Eventually, they'll get around to ruining all of our childhood memories, but at least Turok: Dinosaur Hunter has the advantage of not being something anybody remembers too fondly. It was pretty well reviewed at the time, but especially in retrospect it's a shining example of what not to do in a first-person shooter. Much of the gameplay was based on platform-style jumping sequences, for which the controls were simply not up to the task. The player was also encased in fog, with a draw distance of about ten relative feet, with environmental objects jumping into view right in front of you. Overall, I preferred Doom 64, which wasn't as technologically advanced, but at least had the benefit of good level design and lightning-fast gameplay. When I played Turok, what I most liked to do was input the code to unlock all weapons, and then fire the nuclear-powered arrows in order to ogle the particle effects.
So I'm not really sure why I downloaded the Turok demo, except that I was home and nothing much else was happening. It seems as though the developers have scratched some of the more mystical Native American aspects of past games and put you in the shoes of "Joe Turok," a special forces soldier who, in pursuit of his rogue former commanding officer, crash-lands on an alien planet and finklghhhhhhhhhhhhhh
Sorry. Fell asleep on the keyboard, there. Almost immediately, Turok does several uninteresting things. Besides that cookie-cutter premise, you're also saddled with computer-controlled allies -- one of whom seems like a dick! Whoa! And you can dual-wield! Dual-whoa!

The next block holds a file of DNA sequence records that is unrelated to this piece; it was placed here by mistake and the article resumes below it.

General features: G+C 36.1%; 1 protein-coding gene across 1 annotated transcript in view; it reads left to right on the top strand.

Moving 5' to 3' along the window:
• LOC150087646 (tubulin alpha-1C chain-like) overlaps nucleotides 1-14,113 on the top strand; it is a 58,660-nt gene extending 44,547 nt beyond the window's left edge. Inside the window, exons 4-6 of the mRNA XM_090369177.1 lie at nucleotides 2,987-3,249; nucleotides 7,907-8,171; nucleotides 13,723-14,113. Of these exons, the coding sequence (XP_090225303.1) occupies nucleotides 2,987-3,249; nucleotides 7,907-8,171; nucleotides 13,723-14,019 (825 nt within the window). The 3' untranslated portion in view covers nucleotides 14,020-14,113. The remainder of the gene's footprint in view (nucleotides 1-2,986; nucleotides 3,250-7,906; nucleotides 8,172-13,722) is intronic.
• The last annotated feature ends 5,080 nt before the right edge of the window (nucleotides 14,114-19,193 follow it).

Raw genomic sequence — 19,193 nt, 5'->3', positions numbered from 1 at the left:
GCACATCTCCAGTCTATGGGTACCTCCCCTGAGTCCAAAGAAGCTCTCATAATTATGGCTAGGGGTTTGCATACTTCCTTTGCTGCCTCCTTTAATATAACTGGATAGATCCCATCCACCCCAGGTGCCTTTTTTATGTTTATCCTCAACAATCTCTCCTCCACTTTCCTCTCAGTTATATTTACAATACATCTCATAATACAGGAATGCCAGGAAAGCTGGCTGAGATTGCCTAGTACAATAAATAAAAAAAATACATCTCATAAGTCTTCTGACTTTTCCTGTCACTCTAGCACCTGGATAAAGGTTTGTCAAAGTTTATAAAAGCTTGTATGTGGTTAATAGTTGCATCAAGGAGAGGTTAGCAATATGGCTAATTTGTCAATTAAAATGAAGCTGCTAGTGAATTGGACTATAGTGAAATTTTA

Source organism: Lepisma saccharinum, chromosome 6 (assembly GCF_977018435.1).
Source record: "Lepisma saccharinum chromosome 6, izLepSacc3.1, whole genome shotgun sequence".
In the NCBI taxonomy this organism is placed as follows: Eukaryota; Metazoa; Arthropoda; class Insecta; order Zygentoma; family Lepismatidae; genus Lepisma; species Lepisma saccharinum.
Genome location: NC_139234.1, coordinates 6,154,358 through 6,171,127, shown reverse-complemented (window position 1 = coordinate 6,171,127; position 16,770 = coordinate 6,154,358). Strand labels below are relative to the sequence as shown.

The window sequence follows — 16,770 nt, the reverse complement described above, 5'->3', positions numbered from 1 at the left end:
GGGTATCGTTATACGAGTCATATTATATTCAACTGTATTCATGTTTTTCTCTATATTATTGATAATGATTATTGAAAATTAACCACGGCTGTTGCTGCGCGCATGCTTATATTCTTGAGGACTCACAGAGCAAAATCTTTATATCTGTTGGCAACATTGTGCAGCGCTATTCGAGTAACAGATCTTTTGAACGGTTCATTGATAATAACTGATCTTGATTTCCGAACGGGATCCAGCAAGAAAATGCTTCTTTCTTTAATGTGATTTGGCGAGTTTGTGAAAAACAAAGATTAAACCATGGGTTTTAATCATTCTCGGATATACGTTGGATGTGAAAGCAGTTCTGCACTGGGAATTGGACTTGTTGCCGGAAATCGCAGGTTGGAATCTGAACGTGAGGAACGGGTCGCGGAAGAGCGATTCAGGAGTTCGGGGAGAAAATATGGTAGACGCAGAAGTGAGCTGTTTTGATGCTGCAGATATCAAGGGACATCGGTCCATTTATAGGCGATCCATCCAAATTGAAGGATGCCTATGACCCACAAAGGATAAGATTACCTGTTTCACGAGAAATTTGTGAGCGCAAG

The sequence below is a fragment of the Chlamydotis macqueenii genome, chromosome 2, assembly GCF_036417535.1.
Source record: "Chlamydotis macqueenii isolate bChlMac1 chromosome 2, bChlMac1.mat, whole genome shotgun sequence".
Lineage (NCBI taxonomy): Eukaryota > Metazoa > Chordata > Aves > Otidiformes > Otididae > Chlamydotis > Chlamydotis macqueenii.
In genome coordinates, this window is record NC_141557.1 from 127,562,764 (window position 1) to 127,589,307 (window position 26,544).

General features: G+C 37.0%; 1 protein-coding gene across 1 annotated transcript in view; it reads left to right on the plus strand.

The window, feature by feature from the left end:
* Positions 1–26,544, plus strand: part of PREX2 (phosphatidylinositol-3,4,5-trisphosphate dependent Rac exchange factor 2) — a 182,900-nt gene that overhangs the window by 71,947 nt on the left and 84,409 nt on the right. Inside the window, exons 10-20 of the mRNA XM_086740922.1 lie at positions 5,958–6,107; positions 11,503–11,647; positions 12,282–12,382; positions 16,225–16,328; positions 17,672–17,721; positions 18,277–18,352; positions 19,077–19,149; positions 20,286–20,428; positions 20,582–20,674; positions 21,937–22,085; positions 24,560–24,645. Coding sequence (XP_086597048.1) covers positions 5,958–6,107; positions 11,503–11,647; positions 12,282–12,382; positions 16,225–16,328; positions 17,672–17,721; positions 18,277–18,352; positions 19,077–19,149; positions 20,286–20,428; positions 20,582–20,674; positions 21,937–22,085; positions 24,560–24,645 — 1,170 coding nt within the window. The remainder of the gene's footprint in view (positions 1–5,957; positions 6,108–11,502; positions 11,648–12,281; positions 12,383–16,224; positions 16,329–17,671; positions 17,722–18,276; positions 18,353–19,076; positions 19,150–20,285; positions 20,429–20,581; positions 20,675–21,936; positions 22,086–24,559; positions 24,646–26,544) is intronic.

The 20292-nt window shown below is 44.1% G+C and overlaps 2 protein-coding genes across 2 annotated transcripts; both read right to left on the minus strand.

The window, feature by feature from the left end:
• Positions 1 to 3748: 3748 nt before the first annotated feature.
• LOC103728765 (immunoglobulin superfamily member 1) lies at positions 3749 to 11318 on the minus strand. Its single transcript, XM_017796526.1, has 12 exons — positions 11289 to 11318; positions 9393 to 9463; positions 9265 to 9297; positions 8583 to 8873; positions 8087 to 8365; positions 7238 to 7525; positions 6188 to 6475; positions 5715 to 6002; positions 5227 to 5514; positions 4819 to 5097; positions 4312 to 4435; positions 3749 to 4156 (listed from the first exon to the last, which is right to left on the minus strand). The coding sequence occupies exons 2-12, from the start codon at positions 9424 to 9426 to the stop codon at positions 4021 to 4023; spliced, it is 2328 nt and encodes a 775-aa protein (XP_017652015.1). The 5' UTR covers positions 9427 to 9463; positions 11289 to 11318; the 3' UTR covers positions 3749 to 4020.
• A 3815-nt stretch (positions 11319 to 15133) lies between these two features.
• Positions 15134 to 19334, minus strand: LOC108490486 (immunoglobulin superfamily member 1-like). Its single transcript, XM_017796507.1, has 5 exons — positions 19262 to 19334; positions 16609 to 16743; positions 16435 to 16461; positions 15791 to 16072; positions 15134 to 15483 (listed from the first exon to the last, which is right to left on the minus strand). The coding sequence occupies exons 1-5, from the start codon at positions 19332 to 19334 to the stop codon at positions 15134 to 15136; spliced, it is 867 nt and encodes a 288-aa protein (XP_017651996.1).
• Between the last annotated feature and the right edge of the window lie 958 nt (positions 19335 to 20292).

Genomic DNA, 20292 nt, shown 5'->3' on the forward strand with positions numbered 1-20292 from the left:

The demo begins in a drab cave. After dispatching some raptors, you move outside into a drab forest. Not much is interesting about fighting the dinosaurs, with the annoying exception that they can knock you over, which was an idea first conceived and rejected in the making of the original Quake. The dinos can also leap on top of you, but you can get stabby on them by hammering buttons really fast. Just which button changes each time, to keep you on your toes.
Then there's the "stealth" portion of the game. If Joe Turok can sneak up on a human enemy, he can quickly dispatch them -- again, stabbily -- by hitting the R2 button. It's an all right way to do things, and certainly not enough to hang a whole game on, but since this is apparently optional to completing the game it's not worth getting too worked up about. The problem I had was that the game gives you no indication as to how visible you are. I was crouched in some tall grass, and assumed that I was adequately camouflaged. I assumed wrong, as I found out when somebody far away started shooting at me. Whoops. Clearly, Joe Turok is not one with the earth.
Or with the hostile alien planet that's without precedent in the annals of games, I should say. I mean, really: dinosaurs, people! That's how you know this game's different.